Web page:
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The consensus among Blake scholars seems to be that Blake’s “Mad Song” depicts the condition of insanity. A handful of critics will occasionally concede that the speaker may be a poet who has lost his sanity because of his poetry, but they invariably offer “inability to create” as the specific cause of his dementia. The evidence suggests, however, that the speaker’s “affliction” is not impotence but omnipotence.

“The most interesting influence of the Reliques,” says Margaret Ruth Lowery in Windows of the Morning, “is found in Blake’s ‘Mad Song,’” which, she contends, “shows the influence of no one single poem, but is a compound of many.” Like all the mad songs collected in Percy’s Reliques of Ancient English Poetry, a book owned and annotated by Blake, “Mad Song” is written in the first person and shares the same general theme. “All emphasize the frantic, tortuous nature of madness; all seek pity for their woe. . . . In ideas, in imagery, in phrasing, in rhythm,” Lowery concludes, “Blake’s debt to no one was more direct than of his ‘Mad Song’ to Percy’s Reliques.11 (New Haven: Yale Univ. Press, 1940), pp. 161,165.

In his Fearful Symmetry, Northrop Frye discusses the correspondence between the mental condition of the “Mad Song” speaker and the state of his physical surroundings, a correspondence common in Romantic poetry. Frye observes further a desire on the part of the speaker to perpetuate this correspondence and considers him a prisoner of space and time,22 2nd ed. (1947; rpt. Princeton: Princeton Univ. Press, 1949), p. 179. an idea echoed and expanded by Harold Bloom.

In his commentary in David Erdman’s edition of The Poetry and Prose of William Blake, Bloom argues that Blake’s “radical innovation on the Elizabethan ‘mad song’ and its imitations [was] to make the song a satire upon both its willfully deranged singer and the mental world that singer seeks to escape.”33 (Garden City: Doubleday, 1965), p. 887. Bloom also suggests that Blake’s poem may be an ironic commentary on the escape of the poets of the Age of Sensibility—Smart, Cowper, Chatterton, Macpherson, and Collins—into melancholia and despair. Says Bloom in Blake’s Apocalypse: “The grimness of Blake’s irony is probably due to the little poem’s satiric function as the young poet’s warning to himself.”44 (Garden City: Doubleday, 1963), pp. 19-20.

In discussing the influence of the Reliques on Blake’s “Mad Song,” Lowery notes that four of the six poems selected by Percy “attribute madness to love, or being in love. There is nothing in Blake’s poem that speaks of love; rather there is a suggestion that the madness is over his poetry.”55 Windows, p. 161. For John Ehrstine as well, the speaker is “apparently a poet [who] cannot use his imagination.”66 William Blake’s Poetical Sketches (Pullman: Washington State Univ. Press, 1967), pp. 87-88.

In his captivating Curiosities of Literature, Izaac Disraeli traces the origin of the “Tom o’ Bedlam” character—the traditional hero of the mad song. The overcrowding at Bethlehem Hospital forced its governors to release prematurely inmates who then “wandered about the country, chanting wild ditties, and wearing a fantastical dress to attract the notice of the charitable, on whose alms they lived.” As with any successful money-making gimmick, imposters called “Abram men” soon joined the ranks of the “legitimate.” Disraeli cites Edgar in Shakespeare’s King Lear as the most likely original dramatic representation of a Bedlamite character.77 (New York: World Publ. House, 1876), pp. 203-04.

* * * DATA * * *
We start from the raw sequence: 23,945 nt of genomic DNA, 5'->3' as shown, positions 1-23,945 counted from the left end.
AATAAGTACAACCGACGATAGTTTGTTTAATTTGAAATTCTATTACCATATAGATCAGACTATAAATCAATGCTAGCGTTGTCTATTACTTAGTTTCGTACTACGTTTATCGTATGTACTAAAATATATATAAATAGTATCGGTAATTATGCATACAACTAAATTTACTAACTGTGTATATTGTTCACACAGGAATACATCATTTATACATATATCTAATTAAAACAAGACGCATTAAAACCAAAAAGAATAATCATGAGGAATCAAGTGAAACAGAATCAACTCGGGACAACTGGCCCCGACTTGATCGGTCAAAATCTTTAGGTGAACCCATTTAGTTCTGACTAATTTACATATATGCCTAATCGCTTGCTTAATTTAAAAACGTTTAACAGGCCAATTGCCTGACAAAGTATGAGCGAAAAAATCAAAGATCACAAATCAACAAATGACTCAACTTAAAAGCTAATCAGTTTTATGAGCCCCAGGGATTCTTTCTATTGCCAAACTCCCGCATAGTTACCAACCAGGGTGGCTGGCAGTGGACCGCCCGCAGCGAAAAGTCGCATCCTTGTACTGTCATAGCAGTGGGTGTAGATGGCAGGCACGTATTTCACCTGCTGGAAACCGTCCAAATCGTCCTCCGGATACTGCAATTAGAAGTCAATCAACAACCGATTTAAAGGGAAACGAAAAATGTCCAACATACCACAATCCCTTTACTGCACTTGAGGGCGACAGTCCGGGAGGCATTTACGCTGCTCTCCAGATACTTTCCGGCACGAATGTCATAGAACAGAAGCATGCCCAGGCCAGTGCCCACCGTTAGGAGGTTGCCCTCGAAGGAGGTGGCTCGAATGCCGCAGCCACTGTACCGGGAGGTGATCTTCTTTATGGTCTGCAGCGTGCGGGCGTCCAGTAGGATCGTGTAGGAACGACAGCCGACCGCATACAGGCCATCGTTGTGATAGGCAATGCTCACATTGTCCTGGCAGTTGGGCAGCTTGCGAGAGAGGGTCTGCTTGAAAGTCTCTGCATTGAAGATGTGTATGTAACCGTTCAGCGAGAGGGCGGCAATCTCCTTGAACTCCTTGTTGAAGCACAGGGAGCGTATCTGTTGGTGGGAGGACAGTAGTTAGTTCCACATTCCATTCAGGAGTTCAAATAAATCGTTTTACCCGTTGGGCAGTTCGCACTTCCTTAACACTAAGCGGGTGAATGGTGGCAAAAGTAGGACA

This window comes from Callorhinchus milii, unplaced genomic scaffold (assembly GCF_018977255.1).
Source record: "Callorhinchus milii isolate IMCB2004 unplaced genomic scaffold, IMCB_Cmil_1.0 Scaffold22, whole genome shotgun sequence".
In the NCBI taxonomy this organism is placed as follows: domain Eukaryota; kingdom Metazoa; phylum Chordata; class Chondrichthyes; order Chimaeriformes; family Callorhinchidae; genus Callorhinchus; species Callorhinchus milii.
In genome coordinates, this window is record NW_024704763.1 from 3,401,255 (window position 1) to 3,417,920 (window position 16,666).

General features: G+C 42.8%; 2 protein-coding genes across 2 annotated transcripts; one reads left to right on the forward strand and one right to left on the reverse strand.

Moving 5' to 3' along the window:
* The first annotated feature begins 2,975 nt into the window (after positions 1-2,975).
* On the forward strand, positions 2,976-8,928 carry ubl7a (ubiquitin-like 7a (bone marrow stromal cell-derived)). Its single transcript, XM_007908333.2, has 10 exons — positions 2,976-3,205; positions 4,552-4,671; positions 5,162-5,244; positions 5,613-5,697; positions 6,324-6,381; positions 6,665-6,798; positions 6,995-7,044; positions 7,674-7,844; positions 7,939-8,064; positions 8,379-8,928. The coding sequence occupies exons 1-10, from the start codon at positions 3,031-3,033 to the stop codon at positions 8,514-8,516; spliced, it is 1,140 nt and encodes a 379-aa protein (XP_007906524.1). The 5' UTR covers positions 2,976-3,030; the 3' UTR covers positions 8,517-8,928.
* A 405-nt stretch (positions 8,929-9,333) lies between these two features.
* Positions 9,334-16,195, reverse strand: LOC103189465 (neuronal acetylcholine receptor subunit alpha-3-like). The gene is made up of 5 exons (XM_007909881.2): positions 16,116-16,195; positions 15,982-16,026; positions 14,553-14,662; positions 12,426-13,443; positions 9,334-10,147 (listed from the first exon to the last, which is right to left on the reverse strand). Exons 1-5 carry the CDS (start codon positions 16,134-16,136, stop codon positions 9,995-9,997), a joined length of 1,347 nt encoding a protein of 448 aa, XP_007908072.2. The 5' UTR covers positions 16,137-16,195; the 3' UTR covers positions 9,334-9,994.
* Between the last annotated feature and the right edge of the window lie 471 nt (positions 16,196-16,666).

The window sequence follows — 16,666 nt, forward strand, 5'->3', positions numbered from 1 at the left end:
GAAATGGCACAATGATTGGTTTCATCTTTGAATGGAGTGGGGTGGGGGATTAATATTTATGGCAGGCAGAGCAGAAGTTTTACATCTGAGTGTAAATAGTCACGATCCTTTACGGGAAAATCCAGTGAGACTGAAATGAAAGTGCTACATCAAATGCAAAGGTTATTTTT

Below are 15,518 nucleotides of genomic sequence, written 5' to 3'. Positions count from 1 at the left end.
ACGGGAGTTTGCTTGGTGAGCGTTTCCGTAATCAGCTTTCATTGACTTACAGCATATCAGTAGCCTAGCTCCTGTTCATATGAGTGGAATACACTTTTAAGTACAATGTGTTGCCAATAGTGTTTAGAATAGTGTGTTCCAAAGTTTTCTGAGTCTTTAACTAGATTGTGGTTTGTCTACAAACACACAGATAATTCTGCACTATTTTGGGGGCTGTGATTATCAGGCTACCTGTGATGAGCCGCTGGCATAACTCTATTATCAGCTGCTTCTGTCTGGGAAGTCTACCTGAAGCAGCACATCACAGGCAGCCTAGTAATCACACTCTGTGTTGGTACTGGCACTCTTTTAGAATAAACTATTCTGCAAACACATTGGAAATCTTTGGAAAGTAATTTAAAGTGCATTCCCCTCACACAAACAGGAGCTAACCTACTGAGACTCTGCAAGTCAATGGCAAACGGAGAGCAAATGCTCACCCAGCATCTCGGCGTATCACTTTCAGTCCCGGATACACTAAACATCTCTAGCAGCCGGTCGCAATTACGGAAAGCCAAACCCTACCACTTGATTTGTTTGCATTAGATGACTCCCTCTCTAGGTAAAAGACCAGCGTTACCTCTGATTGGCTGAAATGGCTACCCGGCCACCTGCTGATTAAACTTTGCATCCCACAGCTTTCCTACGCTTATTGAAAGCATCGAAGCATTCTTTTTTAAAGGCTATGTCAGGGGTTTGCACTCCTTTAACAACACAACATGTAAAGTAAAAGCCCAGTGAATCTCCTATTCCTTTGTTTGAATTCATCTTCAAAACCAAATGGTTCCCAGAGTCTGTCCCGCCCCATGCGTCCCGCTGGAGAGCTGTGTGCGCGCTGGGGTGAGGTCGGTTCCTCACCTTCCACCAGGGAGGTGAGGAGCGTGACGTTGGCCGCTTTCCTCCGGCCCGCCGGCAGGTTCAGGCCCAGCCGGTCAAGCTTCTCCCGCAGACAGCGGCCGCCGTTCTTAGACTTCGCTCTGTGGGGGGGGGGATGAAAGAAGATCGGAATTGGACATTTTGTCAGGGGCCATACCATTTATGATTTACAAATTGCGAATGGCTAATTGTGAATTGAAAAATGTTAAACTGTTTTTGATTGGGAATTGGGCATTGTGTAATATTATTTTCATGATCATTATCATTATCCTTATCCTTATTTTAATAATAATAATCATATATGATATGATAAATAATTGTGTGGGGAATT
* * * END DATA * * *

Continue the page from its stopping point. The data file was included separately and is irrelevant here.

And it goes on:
According to Robert Reed’s Bedlam on the Jacobean Stage, the mad characters of Elizabethan playwrights were “little more than stereotyped renditions whose disordered minds were capable of imagining superhuman achievements”; “the Jacobean madman, on the other hand, was a much more objective study; he expressed the frustrations, not the potentialities of mankind.” Jacobean portrayals of mad characters were quite often modeled not on the original “Tom o’ Bedlams,” but on the “Abram men” begin page 103 | back to top who impersonated them: “The Jacobean malcontent was forced by the moral decadence of his environment to disguise himself as the madman or the fool.” Such a character, moreover, usually served as a vehicle for satire, often uttering the most profound and enlightened statements in the play.88 (Cambridge: Harvard Univ. Press, 1952), p. 113.

The Tom o’ Bedlam poem which most closely follows, chronologically, the counterfeit mad songs of Edgar seems to be that reprinted by Joseph Ritson, Disraeli and Percy in their respective collections and beginning “From the hag and hungry goblin.”99 Ernest Rhys, ed., Percy’s Reliques of Ancient English Poetry (London: J. M. Dent, 1906) and Joseph Ritson, Ancient Songs and Ballads, 3rd ed.., rev. (London: Reeves and Turner, 1877). Jack Lindsay, whose Loving Mad Tom is the most thorough and authoritative text on the subject of mad songs, cites, as “the first printed example of a clear reaction from the poem,” two stanzas from Ben Jonson’s The Masque of the Metamorphosed Gypsie which in turn inspired Herrick’s “The Night-piece to Julia.”1010 Jack Lindsay, Loving Mad Tom (New York: Augustus M. Kelly, 1970), p. 66. In addition to adapting the mad song form for use as a wooing poem, Herrick used it elsewhere, as in “Upon Jane and Jone,” when depicting characters who are not what they seem, who, like the counterfeit Toms., “sham Abraham.”